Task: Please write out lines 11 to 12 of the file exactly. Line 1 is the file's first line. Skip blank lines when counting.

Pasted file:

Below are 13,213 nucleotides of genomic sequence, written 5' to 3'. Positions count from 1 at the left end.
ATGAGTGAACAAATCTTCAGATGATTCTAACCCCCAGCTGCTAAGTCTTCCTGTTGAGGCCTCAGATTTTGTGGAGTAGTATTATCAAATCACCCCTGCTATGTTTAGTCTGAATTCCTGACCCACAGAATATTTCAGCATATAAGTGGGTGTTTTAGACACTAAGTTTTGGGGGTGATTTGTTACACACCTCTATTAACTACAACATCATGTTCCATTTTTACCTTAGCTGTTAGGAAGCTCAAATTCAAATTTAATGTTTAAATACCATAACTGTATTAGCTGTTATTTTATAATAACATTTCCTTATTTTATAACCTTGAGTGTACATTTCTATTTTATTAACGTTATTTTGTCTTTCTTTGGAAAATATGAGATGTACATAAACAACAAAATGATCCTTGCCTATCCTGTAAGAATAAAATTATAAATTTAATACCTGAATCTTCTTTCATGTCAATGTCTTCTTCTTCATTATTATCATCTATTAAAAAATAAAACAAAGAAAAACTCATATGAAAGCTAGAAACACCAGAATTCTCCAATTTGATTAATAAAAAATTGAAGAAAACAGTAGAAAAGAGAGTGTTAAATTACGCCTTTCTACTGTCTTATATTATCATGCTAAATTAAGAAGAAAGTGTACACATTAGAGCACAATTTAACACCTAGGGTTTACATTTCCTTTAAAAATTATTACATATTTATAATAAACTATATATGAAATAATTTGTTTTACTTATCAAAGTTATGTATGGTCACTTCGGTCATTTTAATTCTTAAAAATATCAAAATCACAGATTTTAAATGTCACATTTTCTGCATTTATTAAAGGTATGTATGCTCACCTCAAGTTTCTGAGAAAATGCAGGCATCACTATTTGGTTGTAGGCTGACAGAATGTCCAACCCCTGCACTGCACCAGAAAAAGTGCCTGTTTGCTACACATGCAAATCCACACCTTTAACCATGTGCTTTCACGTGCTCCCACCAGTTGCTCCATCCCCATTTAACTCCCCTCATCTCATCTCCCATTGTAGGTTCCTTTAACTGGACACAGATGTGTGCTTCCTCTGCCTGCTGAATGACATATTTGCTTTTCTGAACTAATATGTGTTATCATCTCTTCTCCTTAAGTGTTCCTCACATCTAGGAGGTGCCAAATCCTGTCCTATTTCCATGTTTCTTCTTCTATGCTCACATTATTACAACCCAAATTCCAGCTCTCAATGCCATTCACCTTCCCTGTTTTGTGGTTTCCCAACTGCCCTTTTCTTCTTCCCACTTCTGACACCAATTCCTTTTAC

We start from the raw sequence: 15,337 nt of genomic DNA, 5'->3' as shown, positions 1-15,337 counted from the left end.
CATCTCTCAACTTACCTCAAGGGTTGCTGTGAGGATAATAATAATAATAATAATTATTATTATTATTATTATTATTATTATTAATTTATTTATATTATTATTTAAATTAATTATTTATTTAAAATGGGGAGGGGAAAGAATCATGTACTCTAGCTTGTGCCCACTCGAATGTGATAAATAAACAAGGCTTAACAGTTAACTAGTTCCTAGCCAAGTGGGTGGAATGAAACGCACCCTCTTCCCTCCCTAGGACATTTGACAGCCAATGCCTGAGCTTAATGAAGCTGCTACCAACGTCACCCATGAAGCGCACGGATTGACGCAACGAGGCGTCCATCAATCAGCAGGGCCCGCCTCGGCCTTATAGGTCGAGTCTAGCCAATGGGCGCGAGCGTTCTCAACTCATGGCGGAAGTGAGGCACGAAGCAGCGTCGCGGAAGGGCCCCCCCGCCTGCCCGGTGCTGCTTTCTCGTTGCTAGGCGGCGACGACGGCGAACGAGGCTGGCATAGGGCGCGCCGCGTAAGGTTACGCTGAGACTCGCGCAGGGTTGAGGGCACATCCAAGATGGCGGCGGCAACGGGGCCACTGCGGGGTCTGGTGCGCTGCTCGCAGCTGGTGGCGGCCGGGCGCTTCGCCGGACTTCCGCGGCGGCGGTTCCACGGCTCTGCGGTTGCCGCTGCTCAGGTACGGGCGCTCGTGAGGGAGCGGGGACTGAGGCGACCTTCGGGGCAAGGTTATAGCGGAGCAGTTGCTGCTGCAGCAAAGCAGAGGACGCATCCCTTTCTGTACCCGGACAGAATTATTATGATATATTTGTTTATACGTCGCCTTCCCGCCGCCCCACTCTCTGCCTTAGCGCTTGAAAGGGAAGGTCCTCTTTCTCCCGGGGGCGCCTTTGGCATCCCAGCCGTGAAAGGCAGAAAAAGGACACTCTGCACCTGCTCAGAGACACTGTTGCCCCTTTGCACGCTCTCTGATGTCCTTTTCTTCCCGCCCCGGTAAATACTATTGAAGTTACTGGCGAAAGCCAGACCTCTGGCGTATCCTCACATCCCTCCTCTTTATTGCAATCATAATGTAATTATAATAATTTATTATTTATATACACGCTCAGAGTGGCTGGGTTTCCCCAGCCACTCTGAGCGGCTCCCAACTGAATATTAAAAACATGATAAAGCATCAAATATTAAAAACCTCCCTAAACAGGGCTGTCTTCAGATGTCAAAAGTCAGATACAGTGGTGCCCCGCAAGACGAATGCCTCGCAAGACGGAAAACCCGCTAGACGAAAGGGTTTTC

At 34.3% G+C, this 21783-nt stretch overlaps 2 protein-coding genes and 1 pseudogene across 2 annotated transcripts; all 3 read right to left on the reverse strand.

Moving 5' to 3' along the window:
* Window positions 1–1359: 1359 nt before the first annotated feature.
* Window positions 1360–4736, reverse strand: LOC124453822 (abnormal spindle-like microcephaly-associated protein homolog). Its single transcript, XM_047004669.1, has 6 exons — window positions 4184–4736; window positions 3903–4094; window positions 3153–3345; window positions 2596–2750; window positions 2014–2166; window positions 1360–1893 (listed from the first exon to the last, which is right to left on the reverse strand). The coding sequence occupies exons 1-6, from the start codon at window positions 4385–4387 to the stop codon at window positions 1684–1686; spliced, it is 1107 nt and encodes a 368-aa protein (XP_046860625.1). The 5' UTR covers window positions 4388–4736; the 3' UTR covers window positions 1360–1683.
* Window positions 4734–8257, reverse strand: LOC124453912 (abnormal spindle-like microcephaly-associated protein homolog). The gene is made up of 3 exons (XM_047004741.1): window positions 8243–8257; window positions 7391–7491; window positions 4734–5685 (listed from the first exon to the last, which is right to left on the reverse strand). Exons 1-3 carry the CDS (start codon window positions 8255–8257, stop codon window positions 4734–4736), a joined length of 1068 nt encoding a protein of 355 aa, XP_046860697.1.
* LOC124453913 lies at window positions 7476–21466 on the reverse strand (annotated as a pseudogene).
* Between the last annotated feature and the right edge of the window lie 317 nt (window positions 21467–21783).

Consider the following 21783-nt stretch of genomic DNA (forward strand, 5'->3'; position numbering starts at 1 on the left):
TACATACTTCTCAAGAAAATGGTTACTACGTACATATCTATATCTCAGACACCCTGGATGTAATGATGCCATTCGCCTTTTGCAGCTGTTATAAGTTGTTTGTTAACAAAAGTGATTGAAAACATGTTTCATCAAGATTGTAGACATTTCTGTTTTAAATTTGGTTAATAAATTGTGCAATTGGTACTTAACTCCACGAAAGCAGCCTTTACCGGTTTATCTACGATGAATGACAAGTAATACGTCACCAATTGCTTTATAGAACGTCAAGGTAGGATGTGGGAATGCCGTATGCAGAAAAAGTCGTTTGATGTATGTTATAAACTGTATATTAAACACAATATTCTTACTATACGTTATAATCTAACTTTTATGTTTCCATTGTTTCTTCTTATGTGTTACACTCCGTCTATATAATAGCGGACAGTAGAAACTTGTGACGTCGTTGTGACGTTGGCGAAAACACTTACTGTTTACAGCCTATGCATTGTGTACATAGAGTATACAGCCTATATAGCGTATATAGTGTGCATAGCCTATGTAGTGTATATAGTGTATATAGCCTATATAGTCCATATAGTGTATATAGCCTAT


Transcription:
* Between the last annotated feature and the right edge of the window lie 317 nt (window positions 21467–21783).

Consider the following 21783-nt stretch of genomic DNA (forward strand, 5'->3'; position numbering starts at 1 on the left):